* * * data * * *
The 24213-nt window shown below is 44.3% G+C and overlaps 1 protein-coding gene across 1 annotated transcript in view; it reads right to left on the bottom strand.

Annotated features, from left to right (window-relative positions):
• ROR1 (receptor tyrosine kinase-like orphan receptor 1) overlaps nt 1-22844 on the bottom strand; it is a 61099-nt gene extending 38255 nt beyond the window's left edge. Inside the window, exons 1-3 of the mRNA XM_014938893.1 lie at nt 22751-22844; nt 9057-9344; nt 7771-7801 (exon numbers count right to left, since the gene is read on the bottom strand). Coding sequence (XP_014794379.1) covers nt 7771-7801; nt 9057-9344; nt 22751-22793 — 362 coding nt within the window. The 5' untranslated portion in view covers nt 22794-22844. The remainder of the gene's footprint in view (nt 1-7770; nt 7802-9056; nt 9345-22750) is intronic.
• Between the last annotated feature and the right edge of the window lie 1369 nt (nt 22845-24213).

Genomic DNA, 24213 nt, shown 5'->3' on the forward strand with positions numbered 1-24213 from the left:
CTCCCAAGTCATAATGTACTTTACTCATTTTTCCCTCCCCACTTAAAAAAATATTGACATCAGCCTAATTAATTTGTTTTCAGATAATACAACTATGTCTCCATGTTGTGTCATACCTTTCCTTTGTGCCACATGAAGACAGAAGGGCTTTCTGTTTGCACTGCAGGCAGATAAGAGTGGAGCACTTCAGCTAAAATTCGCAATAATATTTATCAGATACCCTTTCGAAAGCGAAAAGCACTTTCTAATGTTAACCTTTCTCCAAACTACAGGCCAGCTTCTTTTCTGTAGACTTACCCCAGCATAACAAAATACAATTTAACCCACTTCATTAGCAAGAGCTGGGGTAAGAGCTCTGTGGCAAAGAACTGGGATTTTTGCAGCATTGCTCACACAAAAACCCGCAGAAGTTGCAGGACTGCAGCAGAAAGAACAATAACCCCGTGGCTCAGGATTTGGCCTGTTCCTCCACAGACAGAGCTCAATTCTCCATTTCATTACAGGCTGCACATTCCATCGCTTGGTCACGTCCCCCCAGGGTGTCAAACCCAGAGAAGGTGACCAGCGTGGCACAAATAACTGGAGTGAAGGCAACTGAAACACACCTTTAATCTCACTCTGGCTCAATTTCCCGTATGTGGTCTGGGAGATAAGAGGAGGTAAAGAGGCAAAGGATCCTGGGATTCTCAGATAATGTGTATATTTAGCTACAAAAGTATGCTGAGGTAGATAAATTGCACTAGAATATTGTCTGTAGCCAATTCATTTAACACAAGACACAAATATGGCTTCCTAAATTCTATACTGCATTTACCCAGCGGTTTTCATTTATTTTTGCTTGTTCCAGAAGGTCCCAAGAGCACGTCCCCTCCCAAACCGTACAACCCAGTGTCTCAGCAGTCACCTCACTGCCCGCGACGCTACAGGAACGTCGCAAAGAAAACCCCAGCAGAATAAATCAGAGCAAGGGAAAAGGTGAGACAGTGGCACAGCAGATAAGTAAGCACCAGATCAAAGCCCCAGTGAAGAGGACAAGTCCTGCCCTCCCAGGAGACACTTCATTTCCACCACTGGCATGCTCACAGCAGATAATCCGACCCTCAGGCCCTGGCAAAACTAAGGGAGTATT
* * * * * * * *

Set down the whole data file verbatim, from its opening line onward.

The 24213-nt window shown below is 44.3% G+C and overlaps 1 protein-coding gene across 1 annotated transcript in view; it reads right to left on the bottom strand.

Annotated features, from left to right (window-relative positions):
• ROR1 (receptor tyrosine kinase-like orphan receptor 1) overlaps nt 1-22844 on the bottom strand; it is a 61099-nt gene extending 38255 nt beyond the window's left edge. Inside the window, exons 1-3 of the mRNA XM_014938893.1 lie at nt 22751-22844; nt 9057-9344; nt 7771-7801 (exon numbers count right to left, since the gene is read on the bottom strand). Coding sequence (XP_014794379.1) covers nt 7771-7801; nt 9057-9344; nt 22751-22793 — 362 coding nt within the window. The 5' untranslated portion in view covers nt 22794-22844. The remainder of the gene's footprint in view (nt 1-7770; nt 7802-9056; nt 9345-22750) is intronic.
• Between the last annotated feature and the right edge of the window lie 1369 nt (nt 22845-24213).

Genomic DNA, 24213 nt, shown 5'->3' on the forward strand with positions numbered 1-24213 from the left:
CTCCCAAGTCATAATGTACTTTACTCATTTTTCCCTCCCCACTTAAAAAAATATTGACATCAGCCTAATTAATTTGTTTTCAGATAATACAACTATGTCTCCATGTTGTGTCATACCTTTCCTTTGTGCCACATGAAGACAGAAGGGCTTTCTGTTTGCACTGCAGGCAGATAAGAGTGGAGCACTTCAGCTAAAATTCGCAATAATATTTATCAGATACCCTTTCGAAAGCGAAAAGCACTTTCTAATGTTAACCTTTCTCCAAACTACAGGCCAGCTTCTTTTCTGTAGACTTACCCCAGCATAACAAAATACAATTTAACCCACTTCATTAGCAAGAGCTGGGGTAAGAGCTCTGTGGCAAAGAACTGGGATTTTTGCAGCATTGCTCACACAAAAACCCGCAGAAGTTGCAGGACTGCAGCAGAAAGAACAATAACCCCGTGGCTCAGGATTTGGCCTGTTCCTCCACAGACAGAGCTCAATTCTCCATTTCATTACAGGCTGCACATTCCATCGCTTGGTCACGTCCCCCCAGGGTGTCAAACCCAGAGAAGGTGACCAGCGTGGCACAAATAACTGGAGTGAAGGCAACTGAAACACACCTTTAATCTCACTCTGGCTCAATTTCCCGTATGTGGTCTGGGAGATAAGAGGAGGTAAAGAGGCAAAGGATCCTGGGATTCTCAGATAATGTGTATATTTAGCTACAAAAGTATGCTGAGGTAGATAAATTGCACTAGAATATTGTCTGTAGCCAATTCATTTAACACAAGACACAAATATGGCTTCCTAAATTCTATACTGCATTTACCCAGCGGTTTTCATTTATTTTTGCTTGTTCCAGAAGGTCCCAAGAGCACGTCCCCTCCCAAACCGTACAACCCAGTGTCTCAGCAGTCACCTCACTGCCCGCGACGCTACAGGAACGTCGCAAAGAAAACCCCAGCAGAATAAATCAGAGCAAGGGAAAAGGTGAGACAGTGGCACAGCAGATAAGTAAGCACCAGATCAAAGCCCCAGTGAAGAGGACAAGTCCTGCCCTCCCAGGAGACACTTCATTTCCACCACTGGCATGCTCACAGCAGATAATCCGACCCTCAGGCCCTGGCAAAACTAAGGGAGTATT